Ground-breaking Japanese space rover sends video of sun seen from asteroid’s surface

The Japanese space agency JAXA made history last week by becoming the first to land a rover on an asteroid. It has now released a video taken from the asteroid’s surface showing the sun moving across the sky.


The rovers were in good condition as they landed and began transmitting images and data.  “The good news made me so happy. From the surface of Ryugu, MINERVA-II1 sent a radio signal to the Earth via Hayabusa2 S/C. The image taken by MINERVA-II1 during a hop allowed me to relax as a dream of many years came true. I felt awed by what we had achieved in Japan. This is just a real charm of deep space exploration,” Takashi Kubota, Spokesperson for the Hayabusa2 Project said of the successful rover landingHayabusa2, launched in December 2014, will attempt next month to collect samples from the asteroid and carry them back to Earth for scientists to study. It is believed studying the composition of asteroids can provide information about the formation of the solar system billions of years ago.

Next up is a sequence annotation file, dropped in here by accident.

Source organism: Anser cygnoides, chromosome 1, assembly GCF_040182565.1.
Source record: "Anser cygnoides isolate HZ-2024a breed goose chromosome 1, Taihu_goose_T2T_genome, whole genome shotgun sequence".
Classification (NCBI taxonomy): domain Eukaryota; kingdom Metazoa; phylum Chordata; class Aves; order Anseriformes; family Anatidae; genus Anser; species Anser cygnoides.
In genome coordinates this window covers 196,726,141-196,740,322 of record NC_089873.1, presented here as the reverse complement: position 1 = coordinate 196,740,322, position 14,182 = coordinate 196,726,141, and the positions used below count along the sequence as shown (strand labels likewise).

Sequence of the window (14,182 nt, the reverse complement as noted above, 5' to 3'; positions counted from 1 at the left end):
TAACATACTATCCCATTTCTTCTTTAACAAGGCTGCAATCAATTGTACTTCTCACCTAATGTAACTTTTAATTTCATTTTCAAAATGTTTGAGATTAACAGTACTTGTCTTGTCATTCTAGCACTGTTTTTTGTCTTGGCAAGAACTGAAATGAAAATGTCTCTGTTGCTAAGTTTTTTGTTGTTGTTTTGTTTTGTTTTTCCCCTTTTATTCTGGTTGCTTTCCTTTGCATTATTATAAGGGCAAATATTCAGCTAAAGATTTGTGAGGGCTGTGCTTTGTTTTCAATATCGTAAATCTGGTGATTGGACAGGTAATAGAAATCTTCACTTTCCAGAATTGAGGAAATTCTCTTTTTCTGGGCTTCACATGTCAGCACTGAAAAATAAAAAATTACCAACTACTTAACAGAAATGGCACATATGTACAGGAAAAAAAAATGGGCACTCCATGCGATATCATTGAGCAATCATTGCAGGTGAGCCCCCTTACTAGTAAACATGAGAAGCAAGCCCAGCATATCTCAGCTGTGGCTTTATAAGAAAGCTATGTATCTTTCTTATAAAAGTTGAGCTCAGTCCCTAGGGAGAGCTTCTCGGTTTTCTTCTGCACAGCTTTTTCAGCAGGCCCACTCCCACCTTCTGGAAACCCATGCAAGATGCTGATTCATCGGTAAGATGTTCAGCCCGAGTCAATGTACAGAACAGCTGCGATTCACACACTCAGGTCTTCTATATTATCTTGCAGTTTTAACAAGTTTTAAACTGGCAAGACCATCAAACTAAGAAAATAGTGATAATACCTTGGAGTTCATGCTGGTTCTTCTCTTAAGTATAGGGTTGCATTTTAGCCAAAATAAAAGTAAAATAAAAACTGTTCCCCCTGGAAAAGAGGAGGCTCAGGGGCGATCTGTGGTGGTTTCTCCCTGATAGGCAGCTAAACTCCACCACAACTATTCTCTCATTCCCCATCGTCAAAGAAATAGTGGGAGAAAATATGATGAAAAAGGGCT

Discovered in 1999, Ryugu is a 1-km wide, diamond-shaped asteroid situated 186 million miles from Earth. According to JAXA, it was chosen as the subject of the Hayabusa2 mission because it is “rich in water and organic materials,” which allows scientists to “clarify interactions between the building blocks of Earth and the evolution of its oceans and life, thereby developing solar system science.”

It was named Ryugu after Ryūgū (Dragon Palace), a magical underwater palace in a Japanese folktale. The story tells of a fisherman who travels to the palace on the back of a turtle and returns carrying a mysterious box.

Source: JAXA

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